Further, operations related issues should include aspects of operational software: operating systems, applications, system files, and libraries. The modifications program for new installations and updates should be defined. Back-up copies of previous versions should be stored in a safe place, the same holds true for programs listings. Software patches have to be applied when necessary, which is almost obligatory in case of open source code products-whenever a security weakness is discovered, an attacker can analyze a patch and obtain unauthorized access to resources that are not updated.

With the introduction of networked and web-centric information systems, new requirements about security with regards to network access control appeared. Security policy should clearly define a use of network services that is based on user and node authentication, physical segregation of networks, enforced paths for services, filtering and limitation of connection time for high-risk applications.

When defining security policy, one should not overlook development environments. It should be a common practice that operational and development systems are separated, but this is often not the case. Development environments require a more relaxed atmosphere and they are therefore typically less protected. Access to data in this environment can be used for a breach into the operational system, e.g., testing is frequently done on extracted operational data, which can be easily exposed this way. Data input checks have to be put in place, together with control of internal processing to prevent abnormal behavior of applications. Output data validation is also needed. Even planning for appropriate capacity should be considered to prevent insufficient capacity that cannot support business requirements.

Although this chapter does not focus on legal issues, it should be noted that security policy has to take legal issues into account. A typical case are cryptographic controls, which are unavoidable in IS security. For selected cryptographic controls, the policy of their use has to be set and it should cover user roles, responsibilities and determination of the appropriate level of protection in line with information classification (algorithms, key lengths, protocols). Further, it should address appropriate standards with regard to key generation, distribution and activation, changing and updating keys, recovery of lost keys, certificates management, archiving keys for business and legislative needs, logging and auditing of key management. Appropriate procedures have to be defined for legislative reasons, i.e., accounting purposes or potential disputes, where cryptographically processed documents are used in a court as evidence. Procedures should also cover the problem of re-encrypting and resigning documents, when older technologies and keys of certain lengths become vulnerable to attacks. Nevertheless, before any security policy is formally approved in an organisation, a lawyer has to be consulted for legal advice. This advice should also include software licensing, support, assurance and licensing agreements.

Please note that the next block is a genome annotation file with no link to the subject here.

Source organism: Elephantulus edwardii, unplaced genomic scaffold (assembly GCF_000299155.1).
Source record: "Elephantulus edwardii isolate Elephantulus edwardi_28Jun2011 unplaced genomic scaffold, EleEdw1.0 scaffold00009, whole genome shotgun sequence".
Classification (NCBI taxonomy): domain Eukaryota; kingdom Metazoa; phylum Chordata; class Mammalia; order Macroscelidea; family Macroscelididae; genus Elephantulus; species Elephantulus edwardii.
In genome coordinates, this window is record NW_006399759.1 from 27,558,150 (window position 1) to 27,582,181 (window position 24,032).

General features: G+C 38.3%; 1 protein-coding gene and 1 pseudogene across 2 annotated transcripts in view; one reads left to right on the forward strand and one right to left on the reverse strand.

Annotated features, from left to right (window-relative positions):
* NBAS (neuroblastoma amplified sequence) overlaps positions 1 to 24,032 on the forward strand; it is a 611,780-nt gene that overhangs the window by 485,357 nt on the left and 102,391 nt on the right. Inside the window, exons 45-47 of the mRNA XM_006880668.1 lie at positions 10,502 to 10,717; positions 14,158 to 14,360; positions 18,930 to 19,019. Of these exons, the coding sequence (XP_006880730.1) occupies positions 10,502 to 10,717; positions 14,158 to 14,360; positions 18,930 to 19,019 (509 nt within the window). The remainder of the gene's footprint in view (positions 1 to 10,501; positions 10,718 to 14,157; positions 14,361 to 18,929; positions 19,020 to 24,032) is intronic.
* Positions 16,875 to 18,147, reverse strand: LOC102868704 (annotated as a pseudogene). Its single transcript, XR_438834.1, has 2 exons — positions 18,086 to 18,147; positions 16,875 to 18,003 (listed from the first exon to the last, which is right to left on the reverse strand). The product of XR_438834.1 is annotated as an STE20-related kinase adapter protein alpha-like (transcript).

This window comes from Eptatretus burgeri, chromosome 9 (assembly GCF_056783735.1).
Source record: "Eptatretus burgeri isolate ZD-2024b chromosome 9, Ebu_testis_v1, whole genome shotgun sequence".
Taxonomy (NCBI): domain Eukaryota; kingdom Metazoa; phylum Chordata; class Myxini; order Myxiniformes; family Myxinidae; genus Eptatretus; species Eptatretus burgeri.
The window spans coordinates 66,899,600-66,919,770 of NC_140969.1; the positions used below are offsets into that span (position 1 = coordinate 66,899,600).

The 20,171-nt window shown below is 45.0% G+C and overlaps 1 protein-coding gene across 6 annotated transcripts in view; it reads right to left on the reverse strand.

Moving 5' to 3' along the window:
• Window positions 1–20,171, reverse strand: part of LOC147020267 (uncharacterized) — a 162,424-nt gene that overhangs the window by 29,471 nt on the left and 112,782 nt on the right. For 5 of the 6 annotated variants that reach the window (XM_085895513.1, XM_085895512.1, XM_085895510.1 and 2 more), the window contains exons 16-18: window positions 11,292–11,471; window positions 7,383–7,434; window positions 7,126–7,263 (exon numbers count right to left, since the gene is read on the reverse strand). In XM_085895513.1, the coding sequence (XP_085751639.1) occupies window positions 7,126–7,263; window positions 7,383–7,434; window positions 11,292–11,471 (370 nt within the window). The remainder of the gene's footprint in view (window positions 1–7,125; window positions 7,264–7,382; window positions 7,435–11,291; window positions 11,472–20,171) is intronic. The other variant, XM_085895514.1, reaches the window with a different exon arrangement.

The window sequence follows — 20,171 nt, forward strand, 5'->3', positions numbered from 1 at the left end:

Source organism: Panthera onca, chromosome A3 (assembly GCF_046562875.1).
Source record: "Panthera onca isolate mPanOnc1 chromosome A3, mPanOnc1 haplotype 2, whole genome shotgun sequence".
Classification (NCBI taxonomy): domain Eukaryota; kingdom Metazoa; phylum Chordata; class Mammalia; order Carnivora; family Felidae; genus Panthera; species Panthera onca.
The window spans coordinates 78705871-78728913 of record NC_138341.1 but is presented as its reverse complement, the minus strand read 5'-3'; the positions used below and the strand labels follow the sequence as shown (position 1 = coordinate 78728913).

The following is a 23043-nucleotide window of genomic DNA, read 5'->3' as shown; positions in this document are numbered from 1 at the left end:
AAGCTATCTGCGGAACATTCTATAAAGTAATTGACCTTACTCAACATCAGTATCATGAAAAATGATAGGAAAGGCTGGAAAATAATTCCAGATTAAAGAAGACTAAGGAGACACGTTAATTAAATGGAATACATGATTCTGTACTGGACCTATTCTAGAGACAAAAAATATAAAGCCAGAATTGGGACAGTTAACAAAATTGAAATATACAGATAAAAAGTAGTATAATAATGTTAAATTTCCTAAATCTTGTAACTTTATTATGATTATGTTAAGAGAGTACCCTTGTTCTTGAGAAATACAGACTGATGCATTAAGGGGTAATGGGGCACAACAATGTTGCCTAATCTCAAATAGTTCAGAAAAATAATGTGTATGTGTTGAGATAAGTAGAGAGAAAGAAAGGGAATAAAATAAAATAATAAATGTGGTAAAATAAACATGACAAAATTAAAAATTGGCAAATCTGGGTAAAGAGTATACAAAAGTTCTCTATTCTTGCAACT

The policy issues discussed so far have concentrated on issues related to internal members, but external, third party access, should be covered as well. According to the general threats prevention principle, this access is defined on the basis of identified risks. Afterwards, types of access are defined. For each type, reasons of access are given and appropriate measures are selected. Third party access should be based on formal contracts that include general security policy, description of services to be made available, acceptable levels of services and performance criteria. Further, contracts should declare liabilities and responsibilities with respect to legal matters, the right to audit contractual responsibilities, reporting and investigation of security incidents.

Security strongly depends on quality of systems. Therefore, to ensure appropriate quality of systems and services, it is advised that security policy considers ISO standards for quality assurance (ISO, 1995b). These standards generally address the problem of quality assurance through the definition of models for design, development, production, final inspection, installation, testing and servicing. For the specific subgroup that applies to IS see (ISO, 1997).

A security policy has to cover also business continuity, which is an extremely important issue that includes incident management procedures, which have to be defined together with fallback procedures and recovery steps. Further, each security policy has to be reviewed independently, be it internally or by a preferred external specialized organisation.

Finally, the basis of security is an informed, educated, satisfied and loyal employee. This implies the importance of user training that enables employees to become familiar with security policies, reporting incidents, malfunctioning and even detection of security weaknesses. Such employees enable the main objectives of security policies to be fulfilled, which are minimization of human error risk, misuse, fraud and theft.

To conclude this section, a security policy life cycle diagram is given (see Figure 2). The diagram can serve as a roadmap, related to the main stages of security policy activities and their sequence.

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Figure 2: Managing Security Policy.

Intelligent Enterprises of the 21st Century
Intelligent Enterprises of the 21st Century
ISBN: 1591401607
EAN: 2147483647
Year: 2003
Pages: 195 © 2008-2017.